A nutritious, high-protein treat, ideal for all Goldfish and bottom feeders. Made exclusively for PETsMART.

Tetra Nature's Delica Brine Shrimp

A convenient way to offer your fish the fresh taste they love in an easy-to-serve, nutrient-rich gel form.

Tetra Baby Shrimp Sun Dried Treat

Treat your larger fish to the nutrition of these whole baby shrimp in the shell. Feed in addition to a Tetra staple flake food.

San Francisco Bay Brand Shrimp Flakes

Give your fish the taste they crave with these 100% nutritionally complete and balanced brine shrimp flakes.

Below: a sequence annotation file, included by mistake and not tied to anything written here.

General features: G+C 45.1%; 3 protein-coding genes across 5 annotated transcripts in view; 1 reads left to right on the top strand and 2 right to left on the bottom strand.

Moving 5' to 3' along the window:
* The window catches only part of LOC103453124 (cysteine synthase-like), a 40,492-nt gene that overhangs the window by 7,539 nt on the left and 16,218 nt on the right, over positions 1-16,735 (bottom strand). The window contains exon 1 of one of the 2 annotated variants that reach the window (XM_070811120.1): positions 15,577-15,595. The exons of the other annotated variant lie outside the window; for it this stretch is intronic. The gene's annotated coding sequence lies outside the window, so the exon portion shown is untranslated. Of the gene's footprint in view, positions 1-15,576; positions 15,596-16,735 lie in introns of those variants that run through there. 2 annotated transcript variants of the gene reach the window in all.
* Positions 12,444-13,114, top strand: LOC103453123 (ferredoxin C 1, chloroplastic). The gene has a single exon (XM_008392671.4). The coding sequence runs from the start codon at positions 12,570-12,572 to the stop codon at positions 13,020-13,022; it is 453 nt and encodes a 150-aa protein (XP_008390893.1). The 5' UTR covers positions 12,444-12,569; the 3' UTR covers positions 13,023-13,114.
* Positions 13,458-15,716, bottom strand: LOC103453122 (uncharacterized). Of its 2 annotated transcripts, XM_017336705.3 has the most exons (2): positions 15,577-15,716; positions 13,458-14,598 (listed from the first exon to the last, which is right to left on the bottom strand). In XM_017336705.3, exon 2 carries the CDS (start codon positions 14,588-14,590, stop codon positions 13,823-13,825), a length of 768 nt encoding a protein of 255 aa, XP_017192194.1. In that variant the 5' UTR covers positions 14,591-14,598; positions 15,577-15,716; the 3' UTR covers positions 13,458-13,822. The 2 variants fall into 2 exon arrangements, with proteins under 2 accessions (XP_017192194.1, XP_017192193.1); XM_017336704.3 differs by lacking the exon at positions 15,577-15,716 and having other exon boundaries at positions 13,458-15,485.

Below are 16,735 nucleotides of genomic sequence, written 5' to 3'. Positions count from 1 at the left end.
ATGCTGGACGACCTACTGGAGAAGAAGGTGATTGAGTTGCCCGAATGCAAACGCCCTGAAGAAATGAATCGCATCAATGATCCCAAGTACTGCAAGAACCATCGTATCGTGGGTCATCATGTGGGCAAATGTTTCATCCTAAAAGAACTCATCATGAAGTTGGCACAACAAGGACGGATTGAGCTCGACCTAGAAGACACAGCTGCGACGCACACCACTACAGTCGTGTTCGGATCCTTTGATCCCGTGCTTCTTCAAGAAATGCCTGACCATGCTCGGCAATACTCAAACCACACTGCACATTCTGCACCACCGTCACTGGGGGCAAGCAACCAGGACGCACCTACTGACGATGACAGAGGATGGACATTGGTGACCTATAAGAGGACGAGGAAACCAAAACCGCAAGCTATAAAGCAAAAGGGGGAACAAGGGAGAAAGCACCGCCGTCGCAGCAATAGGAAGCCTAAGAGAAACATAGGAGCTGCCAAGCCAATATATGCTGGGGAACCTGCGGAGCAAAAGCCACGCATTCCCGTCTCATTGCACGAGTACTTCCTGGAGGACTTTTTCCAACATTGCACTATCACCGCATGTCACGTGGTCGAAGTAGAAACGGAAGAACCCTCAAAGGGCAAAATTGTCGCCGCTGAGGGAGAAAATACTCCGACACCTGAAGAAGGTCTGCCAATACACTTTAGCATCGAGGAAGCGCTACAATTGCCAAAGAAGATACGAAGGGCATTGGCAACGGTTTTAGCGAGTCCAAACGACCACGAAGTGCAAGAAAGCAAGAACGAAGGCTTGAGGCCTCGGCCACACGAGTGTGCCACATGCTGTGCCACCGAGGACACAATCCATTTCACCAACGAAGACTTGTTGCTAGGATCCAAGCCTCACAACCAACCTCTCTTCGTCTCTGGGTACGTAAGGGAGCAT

Hikari-Makes a decent pellet as well. It offers many types. Freeze dried foods- Krill, Pacific plankton, brine shrimp, blood worms, etc.

Frozen foods- Brine shrimp, blood worms, etc.

Greens and Plants- There are many different types of plants to feed your fish. Mine just loves Anacharis. Romaine lettuce is good too. The best way to see what is available is to look on the shelves and in the freezers (for frozen food) at the local pet stores.Now these are only suggestions. I have given my fish 'pieces of cucumber and zucchini' on a suction cup clip for years, and they absolutely love it. (If you have snails, they will find it through smelling and sit on it until it is gone--kinda a neat sight to see!)